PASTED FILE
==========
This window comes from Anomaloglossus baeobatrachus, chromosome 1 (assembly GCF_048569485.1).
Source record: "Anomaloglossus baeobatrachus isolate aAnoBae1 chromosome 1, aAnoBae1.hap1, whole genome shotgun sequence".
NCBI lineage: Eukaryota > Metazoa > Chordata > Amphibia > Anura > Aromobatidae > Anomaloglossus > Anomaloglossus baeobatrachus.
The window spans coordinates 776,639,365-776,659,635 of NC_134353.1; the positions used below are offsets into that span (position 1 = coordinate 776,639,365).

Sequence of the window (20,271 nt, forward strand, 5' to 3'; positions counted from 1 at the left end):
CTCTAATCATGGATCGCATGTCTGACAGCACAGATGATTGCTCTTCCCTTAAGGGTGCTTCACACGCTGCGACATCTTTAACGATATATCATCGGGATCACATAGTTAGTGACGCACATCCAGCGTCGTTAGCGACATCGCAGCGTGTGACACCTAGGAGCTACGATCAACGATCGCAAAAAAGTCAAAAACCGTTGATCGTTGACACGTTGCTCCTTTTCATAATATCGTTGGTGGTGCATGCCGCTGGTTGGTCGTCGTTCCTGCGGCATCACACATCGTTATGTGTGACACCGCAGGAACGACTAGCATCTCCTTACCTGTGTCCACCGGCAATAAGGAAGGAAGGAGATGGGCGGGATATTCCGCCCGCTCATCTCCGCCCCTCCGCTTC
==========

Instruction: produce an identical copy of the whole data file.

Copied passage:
This window comes from Anomaloglossus baeobatrachus, chromosome 1 (assembly GCF_048569485.1).
Source record: "Anomaloglossus baeobatrachus isolate aAnoBae1 chromosome 1, aAnoBae1.hap1, whole genome shotgun sequence".
NCBI lineage: Eukaryota > Metazoa > Chordata > Amphibia > Anura > Aromobatidae > Anomaloglossus > Anomaloglossus baeobatrachus.
The window spans coordinates 776,639,365-776,659,635 of NC_134353.1; the positions used below are offsets into that span (position 1 = coordinate 776,639,365).

Sequence of the window (20,271 nt, forward strand, 5' to 3'; positions counted from 1 at the left end):
CTCTAATCATGGATCGCATGTCTGACAGCACAGATGATTGCTCTTCCCTTAAGGGTGCTTCACACGCTGCGACATCTTTAACGATATATCATCGGGATCACATAGTTAGTGACGCACATCCAGCGTCGTTAGCGACATCGCAGCGTGTGACACCTAGGAGCTACGATCAACGATCGCAAAAAAGTCAAAAACCGTTGATCGTTGACACGTTGCTCCTTTTCATAATATCGTTGGTGGTGCATGCCGCTGGTTGGTCGTCGTTCCTGCGGCATCACACATCGTTATGTGTGACACCGCAGGAACGACTAGCATCTCCTTACCTGTGTCCACCGGCAATAAGGAAGGAAGGAGATGGGCGGGATATTCCGCCCGCTCATCTCCGCCCCTCCGCTTC